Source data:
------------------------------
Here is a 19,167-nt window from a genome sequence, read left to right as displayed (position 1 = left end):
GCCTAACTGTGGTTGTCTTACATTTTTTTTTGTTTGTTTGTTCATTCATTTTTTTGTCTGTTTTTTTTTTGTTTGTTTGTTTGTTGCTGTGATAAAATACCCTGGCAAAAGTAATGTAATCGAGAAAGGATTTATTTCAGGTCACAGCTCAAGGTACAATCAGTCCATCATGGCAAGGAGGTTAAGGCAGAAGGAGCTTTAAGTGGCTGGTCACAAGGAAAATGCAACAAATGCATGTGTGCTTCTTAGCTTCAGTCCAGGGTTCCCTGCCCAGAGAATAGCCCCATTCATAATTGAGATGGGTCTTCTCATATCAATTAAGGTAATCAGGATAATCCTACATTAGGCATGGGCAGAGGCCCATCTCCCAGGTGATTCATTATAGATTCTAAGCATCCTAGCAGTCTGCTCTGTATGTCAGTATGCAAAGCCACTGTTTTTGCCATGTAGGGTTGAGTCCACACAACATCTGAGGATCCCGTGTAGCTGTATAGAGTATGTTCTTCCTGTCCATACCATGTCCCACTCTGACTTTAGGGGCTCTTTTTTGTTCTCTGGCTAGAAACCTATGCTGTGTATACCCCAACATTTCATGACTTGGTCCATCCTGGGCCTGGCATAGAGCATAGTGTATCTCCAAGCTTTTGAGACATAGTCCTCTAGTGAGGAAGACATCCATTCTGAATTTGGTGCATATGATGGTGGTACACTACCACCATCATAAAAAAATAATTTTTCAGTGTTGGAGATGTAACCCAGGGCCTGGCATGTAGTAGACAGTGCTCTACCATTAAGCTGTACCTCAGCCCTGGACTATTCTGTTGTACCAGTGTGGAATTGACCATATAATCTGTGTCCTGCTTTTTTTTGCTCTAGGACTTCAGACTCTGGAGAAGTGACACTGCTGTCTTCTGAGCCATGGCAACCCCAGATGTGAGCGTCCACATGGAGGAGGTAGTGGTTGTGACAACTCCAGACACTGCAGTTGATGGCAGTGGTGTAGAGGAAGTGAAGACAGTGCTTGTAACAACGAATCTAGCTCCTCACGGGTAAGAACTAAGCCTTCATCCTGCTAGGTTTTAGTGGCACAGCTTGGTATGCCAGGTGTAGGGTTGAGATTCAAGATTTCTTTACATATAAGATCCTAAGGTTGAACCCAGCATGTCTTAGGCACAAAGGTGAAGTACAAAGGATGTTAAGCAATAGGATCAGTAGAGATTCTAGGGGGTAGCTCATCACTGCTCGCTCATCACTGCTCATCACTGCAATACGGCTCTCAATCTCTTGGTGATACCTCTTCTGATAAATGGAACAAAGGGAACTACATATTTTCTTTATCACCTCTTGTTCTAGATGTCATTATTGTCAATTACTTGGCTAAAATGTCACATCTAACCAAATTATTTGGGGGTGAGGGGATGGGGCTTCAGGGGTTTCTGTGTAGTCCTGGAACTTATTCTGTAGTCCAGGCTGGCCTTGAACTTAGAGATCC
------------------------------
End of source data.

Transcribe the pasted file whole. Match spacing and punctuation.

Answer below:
Here is a 19,167-nt window from a genome sequence, read left to right as displayed (position 1 = left end):
GCCTAACTGTGGTTGTCTTACATTTTTTTTTGTTTGTTTGTTCATTCATTTTTTTGTCTGTTTTTTTTTTGTTTGTTTGTTTGTTGCTGTGATAAAATACCCTGGCAAAAGTAATGTAATCGAGAAAGGATTTATTTCAGGTCACAGCTCAAGGTACAATCAGTCCATCATGGCAAGGAGGTTAAGGCAGAAGGAGCTTTAAGTGGCTGGTCACAAGGAAAATGCAACAAATGCATGTGTGCTTCTTAGCTTCAGTCCAGGGTTCCCTGCCCAGAGAATAGCCCCATTCATAATTGAGATGGGTCTTCTCATATCAATTAAGGTAATCAGGATAATCCTACATTAGGCATGGGCAGAGGCCCATCTCCCAGGTGATTCATTATAGATTCTAAGCATCCTAGCAGTCTGCTCTGTATGTCAGTATGCAAAGCCACTGTTTTTGCCATGTAGGGTTGAGTCCACACAACATCTGAGGATCCCGTGTAGCTGTATAGAGTATGTTCTTCCTGTCCATACCATGTCCCACTCTGACTTTAGGGGCTCTTTTTTGTTCTCTGGCTAGAAACCTATGCTGTGTATACCCCAACATTTCATGACTTGGTCCATCCTGGGCCTGGCATAGAGCATAGTGTATCTCCAAGCTTTTGAGACATAGTCCTCTAGTGAGGAAGACATCCATTCTGAATTTGGTGCATATGATGGTGGTACACTACCACCATCATAAAAAAATAATTTTTCAGTGTTGGAGATGTAACCCAGGGCCTGGCATGTAGTAGACAGTGCTCTACCATTAAGCTGTACCTCAGCCCTGGACTATTCTGTTGTACCAGTGTGGAATTGACCATATAATCTGTGTCCTGCTTTTTTTTGCTCTAGGACTTCAGACTCTGGAGAAGTGACACTGCTGTCTTCTGAGCCATGGCAACCCCAGATGTGAGCGTCCACATGGAGGAGGTAGTGGTTGTGACAACTCCAGACACTGCAGTTGATGGCAGTGGTGTAGAGGAAGTGAAGACAGTGCTTGTAACAACGAATCTAGCTCCTCACGGGTAAGAACTAAGCCTTCATCCTGCTAGGTTTTAGTGGCACAGCTTGGTATGCCAGGTGTAGGGTTGAGATTCAAGATTTCTTTACATATAAGATCCTAAGGTTGAACCCAGCATGTCTTAGGCACAAAGGTGAAGTACAAAGGATGTTAAGCAATAGGATCAGTAGAGATTCTAGGGGGTAGCTCATCACTGCTCGCTCATCACTGCTCATCACTGCAATACGGCTCTCAATCTCTTGGTGATACCTCTTCTGATAAATGGAACAAAGGGAACTACATATTTTCTTTATCACCTCTTGTTCTAGATGTCATTATTGTCAATTACTTGGCTAAAATGTCACATCTAACCAAATTATTTGGGGGTGAGGGGATGGGGCTTCAGGGGTTTCTGTGTAGTCCTGGAACTTATTCTGTAGTCCAGGCTGGCCTTGAACTTAGAGATCC